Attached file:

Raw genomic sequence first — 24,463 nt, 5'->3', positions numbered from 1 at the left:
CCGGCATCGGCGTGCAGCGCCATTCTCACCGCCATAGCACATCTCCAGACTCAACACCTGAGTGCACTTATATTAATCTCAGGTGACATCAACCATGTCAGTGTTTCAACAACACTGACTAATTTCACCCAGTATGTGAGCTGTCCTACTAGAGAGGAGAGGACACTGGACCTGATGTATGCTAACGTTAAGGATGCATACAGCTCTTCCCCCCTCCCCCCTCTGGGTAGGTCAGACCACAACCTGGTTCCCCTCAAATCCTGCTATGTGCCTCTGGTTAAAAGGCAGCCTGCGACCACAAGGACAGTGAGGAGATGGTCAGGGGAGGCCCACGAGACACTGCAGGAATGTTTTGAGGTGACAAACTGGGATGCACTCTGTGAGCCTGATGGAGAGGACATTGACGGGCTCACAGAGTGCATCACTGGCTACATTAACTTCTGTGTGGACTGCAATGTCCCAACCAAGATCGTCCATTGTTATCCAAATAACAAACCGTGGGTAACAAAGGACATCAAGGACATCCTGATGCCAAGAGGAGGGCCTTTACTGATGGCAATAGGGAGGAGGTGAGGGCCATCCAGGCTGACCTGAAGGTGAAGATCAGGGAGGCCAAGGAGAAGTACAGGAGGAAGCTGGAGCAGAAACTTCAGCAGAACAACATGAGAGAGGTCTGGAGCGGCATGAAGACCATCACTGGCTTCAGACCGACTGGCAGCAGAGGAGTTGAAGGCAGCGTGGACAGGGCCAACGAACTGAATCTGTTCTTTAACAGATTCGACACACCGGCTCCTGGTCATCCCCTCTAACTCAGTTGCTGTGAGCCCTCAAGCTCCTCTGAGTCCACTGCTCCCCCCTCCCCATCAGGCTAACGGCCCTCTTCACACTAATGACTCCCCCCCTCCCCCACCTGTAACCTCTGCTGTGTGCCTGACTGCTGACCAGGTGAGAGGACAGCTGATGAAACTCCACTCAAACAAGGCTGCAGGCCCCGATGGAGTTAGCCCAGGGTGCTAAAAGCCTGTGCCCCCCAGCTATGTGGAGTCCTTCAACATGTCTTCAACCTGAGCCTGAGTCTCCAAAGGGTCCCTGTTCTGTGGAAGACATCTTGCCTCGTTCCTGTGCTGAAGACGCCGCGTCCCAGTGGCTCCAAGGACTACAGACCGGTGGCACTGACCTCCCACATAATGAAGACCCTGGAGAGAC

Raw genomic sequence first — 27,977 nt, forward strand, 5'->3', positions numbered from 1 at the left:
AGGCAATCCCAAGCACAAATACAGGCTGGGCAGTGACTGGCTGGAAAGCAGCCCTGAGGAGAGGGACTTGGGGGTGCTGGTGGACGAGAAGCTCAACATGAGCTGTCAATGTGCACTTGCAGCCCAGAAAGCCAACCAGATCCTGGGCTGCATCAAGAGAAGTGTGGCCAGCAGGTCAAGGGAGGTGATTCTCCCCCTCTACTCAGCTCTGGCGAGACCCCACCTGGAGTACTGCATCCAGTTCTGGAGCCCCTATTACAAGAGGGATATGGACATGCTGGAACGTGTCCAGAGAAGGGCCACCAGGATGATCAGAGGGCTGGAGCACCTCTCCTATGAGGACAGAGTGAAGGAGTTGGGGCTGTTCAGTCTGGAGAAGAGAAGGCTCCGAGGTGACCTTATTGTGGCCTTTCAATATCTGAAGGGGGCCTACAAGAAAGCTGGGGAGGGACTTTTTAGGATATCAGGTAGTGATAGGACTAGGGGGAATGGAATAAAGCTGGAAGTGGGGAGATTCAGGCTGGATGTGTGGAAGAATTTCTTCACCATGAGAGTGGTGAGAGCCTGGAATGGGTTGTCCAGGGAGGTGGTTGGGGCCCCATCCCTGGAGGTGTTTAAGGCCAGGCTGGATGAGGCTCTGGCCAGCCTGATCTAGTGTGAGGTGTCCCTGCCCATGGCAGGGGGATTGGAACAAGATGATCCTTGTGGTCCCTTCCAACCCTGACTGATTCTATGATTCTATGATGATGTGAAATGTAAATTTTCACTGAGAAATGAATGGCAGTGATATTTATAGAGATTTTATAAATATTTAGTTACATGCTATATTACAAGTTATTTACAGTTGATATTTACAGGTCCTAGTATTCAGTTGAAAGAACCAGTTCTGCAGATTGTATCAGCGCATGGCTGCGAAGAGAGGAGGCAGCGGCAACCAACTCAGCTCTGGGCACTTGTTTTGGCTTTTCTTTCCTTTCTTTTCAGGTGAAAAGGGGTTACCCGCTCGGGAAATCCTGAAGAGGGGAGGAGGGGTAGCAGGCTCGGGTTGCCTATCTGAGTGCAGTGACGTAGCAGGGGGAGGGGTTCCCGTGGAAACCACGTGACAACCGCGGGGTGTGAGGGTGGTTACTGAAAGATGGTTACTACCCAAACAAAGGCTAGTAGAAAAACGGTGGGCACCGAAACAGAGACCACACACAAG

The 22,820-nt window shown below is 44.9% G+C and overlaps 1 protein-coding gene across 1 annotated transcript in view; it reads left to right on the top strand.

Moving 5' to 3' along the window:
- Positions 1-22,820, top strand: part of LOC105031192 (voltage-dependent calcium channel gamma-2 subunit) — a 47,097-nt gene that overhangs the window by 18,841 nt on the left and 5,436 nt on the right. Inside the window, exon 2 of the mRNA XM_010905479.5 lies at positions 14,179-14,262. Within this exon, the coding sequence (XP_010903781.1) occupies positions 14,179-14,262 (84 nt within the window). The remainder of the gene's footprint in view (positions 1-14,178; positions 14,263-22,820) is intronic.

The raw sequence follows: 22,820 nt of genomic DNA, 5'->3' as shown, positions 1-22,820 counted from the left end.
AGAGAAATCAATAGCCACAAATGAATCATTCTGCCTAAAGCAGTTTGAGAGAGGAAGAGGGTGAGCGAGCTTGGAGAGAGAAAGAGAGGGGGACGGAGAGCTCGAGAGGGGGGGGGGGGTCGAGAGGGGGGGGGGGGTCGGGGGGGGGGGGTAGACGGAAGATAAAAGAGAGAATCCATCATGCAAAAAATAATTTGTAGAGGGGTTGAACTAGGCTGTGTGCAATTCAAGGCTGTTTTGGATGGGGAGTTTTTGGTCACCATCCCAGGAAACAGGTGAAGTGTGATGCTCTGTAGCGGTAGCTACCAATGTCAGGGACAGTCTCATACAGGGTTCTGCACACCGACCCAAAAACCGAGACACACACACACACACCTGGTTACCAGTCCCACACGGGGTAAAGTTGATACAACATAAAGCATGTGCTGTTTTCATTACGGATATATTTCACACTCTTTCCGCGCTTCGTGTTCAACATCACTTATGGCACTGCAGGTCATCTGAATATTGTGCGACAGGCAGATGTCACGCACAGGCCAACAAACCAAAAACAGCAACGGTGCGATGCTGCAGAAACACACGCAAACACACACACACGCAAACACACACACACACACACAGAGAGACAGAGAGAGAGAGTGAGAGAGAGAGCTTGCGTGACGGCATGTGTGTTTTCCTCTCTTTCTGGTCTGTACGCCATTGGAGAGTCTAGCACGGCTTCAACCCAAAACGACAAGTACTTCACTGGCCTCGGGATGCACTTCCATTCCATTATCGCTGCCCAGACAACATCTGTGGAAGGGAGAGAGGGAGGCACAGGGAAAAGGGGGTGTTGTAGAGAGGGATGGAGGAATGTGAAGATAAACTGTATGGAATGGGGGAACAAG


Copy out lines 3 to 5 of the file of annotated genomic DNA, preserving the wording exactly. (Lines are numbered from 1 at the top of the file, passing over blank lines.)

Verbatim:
Raw genomic sequence first — 27,977 nt, forward strand, 5'->3', positions numbered from 1 at the left:
AGGCAATCCCAAGCACAAATACAGGCTGGGCAGTGACTGGCTGGAAAGCAGCCCTGAGGAGAGGGACTTGGGGGTGCTGGTGGACGAGAAGCTCAACATGAGCTGTCAATGTGCACTTGCAGCCCAGAAAGCCAACCAGATCCTGGGCTGCATCAAGAGAAGTGTGGCCAGCAGGTCAAGGGAGGTGATTCTCCCCCTCTACTCAGCTCTGGCGAGACCCCACCTGGAGTACTGCATCCAGTTCTGGAGCCCCTATTACAAGAGGGATATGGACATGCTGGAACGTGTCCAGAGAAGGGCCACCAGGATGATCAGAGGGCTGGAGCACCTCTCCTATGAGGACAGAGTGAAGGAGTTGGGGCTGTTCAGTCTGGAGAAGAGAAGGCTCCGAGGTGACCTTATTGTGGCCTTTCAATATCTGAAGGGGGCCTACAAGAAAGCTGGGGAGGGACTTTTTAGGATATCAGGTAGTGATAGGACTAGGGGGAATGGAATAAAGCTGGAAGTGGGGAGATTCAGGCTGGATGTGTGGAAGAATTTCTTCACCATGAGAGTGGTGAGAGCCTGGAATGGGTTGTCCAGGGAGGTGGTTGGGGCCCCATCCCTGGAGGTGTTTAAGGCCAGGCTGGATGAGGCTCTGGCCAGCCTGATCTAGTGTGAGGTGTCCCTGCCCATGGCAGGGGGATTGGAACAAGATGATCCTTGTGGTCCCTTCCAACCCTGACTGATTCTATGATTCTATGATGATGTGAAATGTAAATTTTCACTGAGAAATGAATGGCAGTGATATTTATAGAGATTTTATAAATATTTAGTTACATGCTATATTACAAGTTATTTACAGTTGATATTTACAGGTCCTAGTATTCAGTTGAAAGAACCAGTTCTGCAGATTGTATCAGCGCATGGCTGCGAAGAGAGGAGGCAGCGGCAACCAACTCAGCTCTGGGCACTTGTTTTGGCTTTTCTTTCCTTTCTTTTCAGGTGAAAAGGGGTTACCCGCTCGGGAAATCCTGAAGAGGGGAGGAGGGGTAGCAGGCTCGGGTTGCCTATCTGAGTGCAGTGACGTAGCAGGGGGAGGGGTTCCCGTGGAAACCACGTGACAACCGCGGGGTGTGAGGGTGGTTACTGAAAGATGGTTACTACCCAAACAAAGGCTAGTAGAAAAACGGTGGGCACCGAAACAGAGACCACACACAAG

The 22,820-nt window shown below is 44.9% G+C and overlaps 1 protein-coding gene across 1 annotated transcript in view; it reads left to right on the top strand.